Sunday, 10 February 2019
Christopher Mooney: Necessary and Sufficient? Irenaeus on the Rule of Faith, Scripture, and Apostolic Tradition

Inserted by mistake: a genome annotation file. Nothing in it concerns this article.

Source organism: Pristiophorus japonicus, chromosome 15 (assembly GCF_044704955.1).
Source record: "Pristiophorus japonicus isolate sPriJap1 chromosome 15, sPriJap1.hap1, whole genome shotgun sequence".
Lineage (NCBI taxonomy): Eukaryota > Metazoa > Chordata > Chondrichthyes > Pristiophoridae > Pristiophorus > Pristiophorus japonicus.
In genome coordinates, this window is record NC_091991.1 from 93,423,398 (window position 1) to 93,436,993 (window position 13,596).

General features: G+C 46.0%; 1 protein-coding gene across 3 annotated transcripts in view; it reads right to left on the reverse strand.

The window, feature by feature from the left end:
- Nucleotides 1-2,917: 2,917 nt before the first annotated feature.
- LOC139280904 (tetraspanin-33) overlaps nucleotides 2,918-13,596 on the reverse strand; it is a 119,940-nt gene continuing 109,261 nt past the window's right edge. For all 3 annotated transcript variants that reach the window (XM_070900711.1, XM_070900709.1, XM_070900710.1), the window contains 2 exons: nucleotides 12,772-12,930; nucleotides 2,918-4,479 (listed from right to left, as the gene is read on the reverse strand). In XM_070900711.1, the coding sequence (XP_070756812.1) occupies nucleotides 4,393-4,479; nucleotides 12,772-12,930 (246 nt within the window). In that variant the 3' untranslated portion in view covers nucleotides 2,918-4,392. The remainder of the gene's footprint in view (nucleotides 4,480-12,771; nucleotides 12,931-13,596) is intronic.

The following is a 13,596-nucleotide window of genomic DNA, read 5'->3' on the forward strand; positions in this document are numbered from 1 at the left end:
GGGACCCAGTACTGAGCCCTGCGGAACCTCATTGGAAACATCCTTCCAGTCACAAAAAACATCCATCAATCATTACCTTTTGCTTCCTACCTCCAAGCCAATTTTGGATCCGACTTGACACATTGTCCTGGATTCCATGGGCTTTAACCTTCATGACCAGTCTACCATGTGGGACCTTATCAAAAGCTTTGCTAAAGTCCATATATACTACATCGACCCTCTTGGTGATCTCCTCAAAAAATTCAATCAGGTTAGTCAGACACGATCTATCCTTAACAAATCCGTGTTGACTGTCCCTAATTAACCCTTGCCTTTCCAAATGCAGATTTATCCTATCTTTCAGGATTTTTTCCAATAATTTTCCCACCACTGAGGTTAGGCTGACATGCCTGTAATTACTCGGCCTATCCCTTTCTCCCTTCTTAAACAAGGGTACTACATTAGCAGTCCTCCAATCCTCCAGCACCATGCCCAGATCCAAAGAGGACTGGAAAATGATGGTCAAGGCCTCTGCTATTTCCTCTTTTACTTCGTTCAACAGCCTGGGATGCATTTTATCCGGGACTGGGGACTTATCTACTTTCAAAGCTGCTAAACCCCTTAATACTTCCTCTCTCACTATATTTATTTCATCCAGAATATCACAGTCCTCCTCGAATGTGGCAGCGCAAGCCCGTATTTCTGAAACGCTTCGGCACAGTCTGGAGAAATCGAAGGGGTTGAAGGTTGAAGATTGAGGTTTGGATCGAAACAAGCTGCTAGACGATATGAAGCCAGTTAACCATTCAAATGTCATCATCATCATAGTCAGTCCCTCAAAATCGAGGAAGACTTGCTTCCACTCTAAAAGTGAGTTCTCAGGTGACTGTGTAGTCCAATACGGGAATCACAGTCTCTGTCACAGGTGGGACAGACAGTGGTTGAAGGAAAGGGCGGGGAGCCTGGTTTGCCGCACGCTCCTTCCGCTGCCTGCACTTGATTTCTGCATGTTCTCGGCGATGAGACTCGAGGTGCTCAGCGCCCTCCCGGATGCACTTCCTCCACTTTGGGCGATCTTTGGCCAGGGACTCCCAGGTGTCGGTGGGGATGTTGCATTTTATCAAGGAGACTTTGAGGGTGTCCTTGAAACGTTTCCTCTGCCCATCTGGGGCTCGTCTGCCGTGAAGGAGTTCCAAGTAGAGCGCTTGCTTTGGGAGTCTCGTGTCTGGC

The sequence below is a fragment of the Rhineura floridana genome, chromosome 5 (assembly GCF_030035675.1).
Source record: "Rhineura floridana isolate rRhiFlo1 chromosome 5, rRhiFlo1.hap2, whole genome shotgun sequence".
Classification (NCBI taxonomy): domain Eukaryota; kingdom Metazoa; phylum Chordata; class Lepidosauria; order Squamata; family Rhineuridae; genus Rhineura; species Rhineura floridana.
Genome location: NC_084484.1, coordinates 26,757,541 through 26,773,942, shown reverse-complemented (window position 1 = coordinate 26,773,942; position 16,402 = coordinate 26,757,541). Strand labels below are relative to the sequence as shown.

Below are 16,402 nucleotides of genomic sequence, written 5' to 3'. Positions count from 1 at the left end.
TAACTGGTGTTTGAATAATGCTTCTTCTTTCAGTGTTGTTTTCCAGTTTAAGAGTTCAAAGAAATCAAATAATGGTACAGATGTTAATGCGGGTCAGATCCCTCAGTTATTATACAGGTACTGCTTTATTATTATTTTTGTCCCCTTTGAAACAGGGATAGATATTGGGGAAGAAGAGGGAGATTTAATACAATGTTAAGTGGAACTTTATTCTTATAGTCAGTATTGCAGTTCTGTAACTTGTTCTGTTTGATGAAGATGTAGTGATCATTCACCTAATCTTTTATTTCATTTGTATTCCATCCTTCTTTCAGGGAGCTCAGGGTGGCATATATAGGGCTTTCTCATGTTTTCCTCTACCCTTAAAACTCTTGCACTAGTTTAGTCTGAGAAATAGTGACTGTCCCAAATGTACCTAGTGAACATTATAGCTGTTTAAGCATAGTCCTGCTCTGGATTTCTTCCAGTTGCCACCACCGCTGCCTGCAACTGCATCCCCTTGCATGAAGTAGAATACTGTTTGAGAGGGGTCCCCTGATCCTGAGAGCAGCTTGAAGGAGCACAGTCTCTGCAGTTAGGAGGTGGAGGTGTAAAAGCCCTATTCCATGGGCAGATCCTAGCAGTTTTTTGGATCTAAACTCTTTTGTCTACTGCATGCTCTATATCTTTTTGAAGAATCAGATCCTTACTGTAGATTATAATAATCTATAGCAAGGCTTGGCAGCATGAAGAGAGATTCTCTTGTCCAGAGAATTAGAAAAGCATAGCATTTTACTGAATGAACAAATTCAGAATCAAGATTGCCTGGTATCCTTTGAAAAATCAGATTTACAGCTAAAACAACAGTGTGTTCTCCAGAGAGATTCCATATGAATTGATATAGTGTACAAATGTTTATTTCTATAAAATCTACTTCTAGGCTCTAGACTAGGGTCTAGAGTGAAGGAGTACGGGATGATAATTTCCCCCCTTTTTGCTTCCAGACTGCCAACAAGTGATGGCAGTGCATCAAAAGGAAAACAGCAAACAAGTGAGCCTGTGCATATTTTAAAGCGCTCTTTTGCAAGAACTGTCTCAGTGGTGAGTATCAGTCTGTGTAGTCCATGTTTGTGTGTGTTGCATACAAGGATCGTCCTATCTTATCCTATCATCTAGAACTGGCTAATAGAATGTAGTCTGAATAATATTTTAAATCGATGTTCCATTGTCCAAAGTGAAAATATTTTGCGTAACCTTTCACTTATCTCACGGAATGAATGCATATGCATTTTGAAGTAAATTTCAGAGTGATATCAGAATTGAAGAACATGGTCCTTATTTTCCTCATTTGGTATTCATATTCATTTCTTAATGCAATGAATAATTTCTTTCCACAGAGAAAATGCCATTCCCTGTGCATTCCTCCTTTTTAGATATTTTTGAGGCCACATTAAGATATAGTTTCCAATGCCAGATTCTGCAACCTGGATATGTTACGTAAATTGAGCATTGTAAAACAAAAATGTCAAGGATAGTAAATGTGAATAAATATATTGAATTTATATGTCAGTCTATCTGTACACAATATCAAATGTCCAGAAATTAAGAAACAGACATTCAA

Disagreements between Irenaeus and his opponents’ theological cosmologies led him to a fundamental question: how can one adjudicate between competing claims of fidelity to a received tradition, especially if the original content of that tradition is disputed? In order to address this problem, Irenaeus employed a technical vocabulary drawn from the Greek philosophical tradition, namely the theme or meaning of a work (ὑπόθεσις,lit.hypothesis) and the rule of its interpretation (κανών, lit. straight-edge). I argue that for Irenaeus the rule (also called rule of faith or rule of truth) should be understood not as a proto-creed or a set of creedal propositions but as the apostolic theme insofar as it is employedregulativelyto adjudicate other claims, as one might derive a ruler from a known benchmark in order to test the straightness of other surfaces. This can result in a set of creedal propositions, and thus is a logical precursor to later creeds, but is not itself a creed. The apostolic hypothesis, in turn, is the meaning of the apostolic preaching, which has been delivered through oral teaching (oral tradition) and writing (Scripture). Because Irenaeus sees Scripture and tradition as modes of the single apostolic preaching, he does not privilege, prioritize, or subordinate one to the other, despite the claims of his modern interpreters. Rather, Irenaeus understands both of them as sufficient and necessary; both suffice for the knowledge of the full apostolic hypothesis, and both are necessary in practice to avoid the misinterpretation of the other.